College Application Essay Tips
“A great application essay will present a vivid, personal and compelling view of you to the admissions staff. It will round out the rest of your application and help you stand out from the other applicants. The essay is one of the only parts of your application over which you have complete control, so take the time to do a good job.”
Most parents realize a well-written personal essay is one of the most important pieces of a college application. Many teens, however, may not agree, and this difference of opinion often results in a struggle over how the essay should be written and what it should include.
The following tips offer prospective freshmen and their parents some guidelines to make the writing process less painful.
Take advantage of help. Many high schools offer classes that include college essay writing as part of the curriculum. Additionally, some social clubs have free, short-term classes on essay writing or the college application process. This extra help definitely can give a student an advantage.
Limit parental input. The college essay is the beginning step of a teen’s separation from his or her parents in order to head off toward a more independent lifestyle. Offer to proofread the final essay (if your teen wants another set of eyes to look it over) and provide support and constructive criticism only if asked. Other than that, it’s best to take a back seat during the writing process. Above all, parents should remember that it’s their teen applying to the school, not them, so the topic a student chooses to write about should be something he or she is passionate about or has a strong interest in.
Stick to the word limit. Follow the directions on the essay to a “t,” and write as tightly as possible. The new trend seems to be for students to write excessively, often far beyond what’s required. Remember, college admissions professionals read hundreds of essays each day so an “exhaustion factor” does set in after awhile.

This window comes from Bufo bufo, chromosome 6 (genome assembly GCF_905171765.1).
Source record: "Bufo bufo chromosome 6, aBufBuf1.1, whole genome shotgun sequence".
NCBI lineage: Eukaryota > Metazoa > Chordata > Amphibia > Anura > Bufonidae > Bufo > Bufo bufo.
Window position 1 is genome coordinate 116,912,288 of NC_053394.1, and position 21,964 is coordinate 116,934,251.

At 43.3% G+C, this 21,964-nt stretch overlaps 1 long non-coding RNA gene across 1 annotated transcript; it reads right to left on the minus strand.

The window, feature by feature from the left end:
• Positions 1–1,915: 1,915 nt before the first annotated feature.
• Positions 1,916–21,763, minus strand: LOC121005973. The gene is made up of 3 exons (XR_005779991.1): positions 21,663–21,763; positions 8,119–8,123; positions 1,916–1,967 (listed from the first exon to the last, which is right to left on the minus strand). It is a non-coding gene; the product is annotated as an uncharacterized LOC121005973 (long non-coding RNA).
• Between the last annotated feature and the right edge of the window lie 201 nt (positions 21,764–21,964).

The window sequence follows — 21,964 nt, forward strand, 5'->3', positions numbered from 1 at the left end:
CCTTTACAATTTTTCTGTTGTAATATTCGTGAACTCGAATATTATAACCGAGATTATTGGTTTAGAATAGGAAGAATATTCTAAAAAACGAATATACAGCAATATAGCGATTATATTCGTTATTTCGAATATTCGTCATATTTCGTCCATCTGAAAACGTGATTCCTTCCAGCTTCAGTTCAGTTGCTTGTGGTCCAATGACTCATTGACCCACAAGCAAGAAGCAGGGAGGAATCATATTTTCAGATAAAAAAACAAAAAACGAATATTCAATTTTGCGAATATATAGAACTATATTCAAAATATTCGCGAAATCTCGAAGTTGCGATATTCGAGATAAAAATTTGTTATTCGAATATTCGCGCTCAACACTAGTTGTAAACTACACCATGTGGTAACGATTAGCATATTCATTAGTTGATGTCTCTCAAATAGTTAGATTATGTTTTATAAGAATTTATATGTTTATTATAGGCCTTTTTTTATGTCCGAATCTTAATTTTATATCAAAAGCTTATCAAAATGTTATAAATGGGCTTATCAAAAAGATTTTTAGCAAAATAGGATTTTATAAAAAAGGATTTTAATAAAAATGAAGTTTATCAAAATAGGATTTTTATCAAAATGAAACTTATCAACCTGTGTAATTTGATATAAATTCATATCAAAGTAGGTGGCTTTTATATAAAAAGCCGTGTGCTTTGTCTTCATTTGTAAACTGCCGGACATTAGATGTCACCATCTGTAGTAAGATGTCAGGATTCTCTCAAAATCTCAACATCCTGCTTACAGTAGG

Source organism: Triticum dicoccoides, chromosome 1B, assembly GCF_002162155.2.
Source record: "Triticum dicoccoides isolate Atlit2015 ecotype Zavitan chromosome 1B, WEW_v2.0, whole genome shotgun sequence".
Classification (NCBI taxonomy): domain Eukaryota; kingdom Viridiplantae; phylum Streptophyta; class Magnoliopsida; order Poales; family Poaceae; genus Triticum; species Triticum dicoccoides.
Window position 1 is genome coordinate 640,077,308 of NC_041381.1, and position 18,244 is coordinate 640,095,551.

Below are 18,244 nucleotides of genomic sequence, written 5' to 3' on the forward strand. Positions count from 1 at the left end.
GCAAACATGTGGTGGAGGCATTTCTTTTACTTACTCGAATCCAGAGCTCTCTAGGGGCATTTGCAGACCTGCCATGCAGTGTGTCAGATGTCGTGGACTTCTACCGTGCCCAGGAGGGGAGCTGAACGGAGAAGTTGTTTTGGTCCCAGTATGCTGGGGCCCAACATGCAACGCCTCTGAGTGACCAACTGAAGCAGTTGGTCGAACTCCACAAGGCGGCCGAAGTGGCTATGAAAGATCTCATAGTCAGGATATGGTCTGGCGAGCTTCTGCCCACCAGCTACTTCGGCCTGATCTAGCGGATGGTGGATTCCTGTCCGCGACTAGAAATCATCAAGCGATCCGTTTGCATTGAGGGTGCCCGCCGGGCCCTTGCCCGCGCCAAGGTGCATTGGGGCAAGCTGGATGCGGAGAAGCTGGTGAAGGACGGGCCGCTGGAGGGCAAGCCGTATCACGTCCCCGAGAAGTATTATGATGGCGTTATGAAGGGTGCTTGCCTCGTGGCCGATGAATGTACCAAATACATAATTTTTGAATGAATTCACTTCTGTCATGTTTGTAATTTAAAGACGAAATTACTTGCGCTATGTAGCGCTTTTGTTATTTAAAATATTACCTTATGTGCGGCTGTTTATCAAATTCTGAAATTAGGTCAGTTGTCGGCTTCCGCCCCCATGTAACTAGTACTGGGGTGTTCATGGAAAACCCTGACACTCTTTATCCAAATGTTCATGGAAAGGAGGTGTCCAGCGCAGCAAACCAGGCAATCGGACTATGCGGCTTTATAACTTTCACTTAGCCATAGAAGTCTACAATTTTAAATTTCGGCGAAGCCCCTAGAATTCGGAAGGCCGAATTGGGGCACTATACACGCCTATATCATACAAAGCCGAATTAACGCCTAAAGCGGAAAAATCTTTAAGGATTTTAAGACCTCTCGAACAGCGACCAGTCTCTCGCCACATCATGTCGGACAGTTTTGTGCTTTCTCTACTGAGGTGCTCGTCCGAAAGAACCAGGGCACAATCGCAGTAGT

Proof read. A college essay should not look or feel like a text message or an e-mail to a friend. Proper punctuation, spelling, and sentence structure are still important to colleges and universities, and even the most interesting essay will lose ground fast with the admissions staff person reading if it isn’t properly formatted. Applicants should remember spell check won’t catch every mistake or wrong keystroke (an/and, but/butt, etc.) and that over-reliance on a thesaurus, especially the one on their computer, rarely adds quality to a personal essay.
It’s also crucial to remember to put the correct college’s name in each essay (especially when teens are working on several applications at the same time). Using the wrong name can be a huge turn off, because it indicates the student didn’t care enough about being accepted to the school to take the time to reread the essay before submitting it.
Have fun. Though this is easier said than done, a student should try to get some enjoyment out of writing about himself or herself and his or her many accomplishments. The college essay process also is a tremendous opportunity for parents to sit back and experience a sense of pride as they read their child’s words and realize how special he or she is and how the teen has matured over the years.
Sue Henninger is a freelance writer and a regular contributor to family magazines. Her oldest son is a college freshman and her middle son is just beginning the college search process. Contact her at www.fingerlakeswriter.com.
Resources for Teens
“What You Don’t Know Can Keep You Out of College,” by Don Dunbar (Gotham Books, July 2007, $15) – The founder of Dunbar Educational Consultants explains 13 fatal college application mistakes and why character is the key to getting that acceptance letter.
“Life’s Little College Admissions Insights,” by Eric and Cole Yaverbaum (Morgan James Publishing, January 2010, $14.95) -A bestselling business and leadership book author and the president of CollegeClickTV.com, Eric Yaverbaum, and his then 17-year-old daughter, Cole, provide a firsthand account of the college search process. The book includes top tips from the high school guidance counselors across the country.
“The Prepared Parent’s Sending Your Child to College Operational Manual” by Marie Pinak Carr and (daughters) Katharine, Ann and Elizabeth (Dicmar Publishing, April 2009, $15.95) – A handy reference for those with college-bound students about the getting-ready-to-wave-goodbye phase.